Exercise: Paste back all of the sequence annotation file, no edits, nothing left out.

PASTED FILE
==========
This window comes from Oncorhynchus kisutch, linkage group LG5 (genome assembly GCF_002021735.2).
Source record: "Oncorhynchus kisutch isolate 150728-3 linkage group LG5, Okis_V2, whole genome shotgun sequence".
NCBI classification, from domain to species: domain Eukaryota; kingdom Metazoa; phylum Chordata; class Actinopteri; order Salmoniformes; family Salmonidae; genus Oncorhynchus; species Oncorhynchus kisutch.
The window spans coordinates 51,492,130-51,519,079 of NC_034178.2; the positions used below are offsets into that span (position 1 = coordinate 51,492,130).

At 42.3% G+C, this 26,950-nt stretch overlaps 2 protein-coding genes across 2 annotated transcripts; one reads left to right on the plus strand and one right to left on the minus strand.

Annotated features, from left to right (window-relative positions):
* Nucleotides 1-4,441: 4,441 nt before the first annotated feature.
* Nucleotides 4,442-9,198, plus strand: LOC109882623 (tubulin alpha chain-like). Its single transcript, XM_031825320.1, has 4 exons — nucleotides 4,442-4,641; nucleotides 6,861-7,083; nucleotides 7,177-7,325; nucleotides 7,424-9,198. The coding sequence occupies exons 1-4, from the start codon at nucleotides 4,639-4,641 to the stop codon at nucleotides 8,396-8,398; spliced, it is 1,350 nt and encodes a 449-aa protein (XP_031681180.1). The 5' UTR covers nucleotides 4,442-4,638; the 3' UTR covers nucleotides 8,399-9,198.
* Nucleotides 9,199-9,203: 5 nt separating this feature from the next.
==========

This window comes from Oncorhynchus kisutch, linkage group LG5 (genome assembly GCF_002021735.2).
Source record: "Oncorhynchus kisutch isolate 150728-3 linkage group LG5, Okis_V2, whole genome shotgun sequence".
NCBI classification, from domain to species: domain Eukaryota; kingdom Metazoa; phylum Chordata; class Actinopteri; order Salmoniformes; family Salmonidae; genus Oncorhynchus; species Oncorhynchus kisutch.
The window spans coordinates 51,492,130-51,519,079 of NC_034178.2; the positions used below are offsets into that span (position 1 = coordinate 51,492,130).

At 42.3% G+C, this 26,950-nt stretch overlaps 2 protein-coding genes across 2 annotated transcripts; one reads left to right on the plus strand and one right to left on the minus strand.

Annotated features, from left to right (window-relative positions):
* Nucleotides 1-4,441: 4,441 nt before the first annotated feature.
* Nucleotides 4,442-9,198, plus strand: LOC109882623 (tubulin alpha chain-like). Its single transcript, XM_031825320.1, has 4 exons — nucleotides 4,442-4,641; nucleotides 6,861-7,083; nucleotides 7,177-7,325; nucleotides 7,424-9,198. The coding sequence occupies exons 1-4, from the start codon at nucleotides 4,639-4,641 to the stop codon at nucleotides 8,396-8,398; spliced, it is 1,350 nt and encodes a 449-aa protein (XP_031681180.1). The 5' UTR covers nucleotides 4,442-4,638; the 3' UTR covers nucleotides 8,399-9,198.
* Nucleotides 9,199-9,203: 5 nt separating this feature from the next.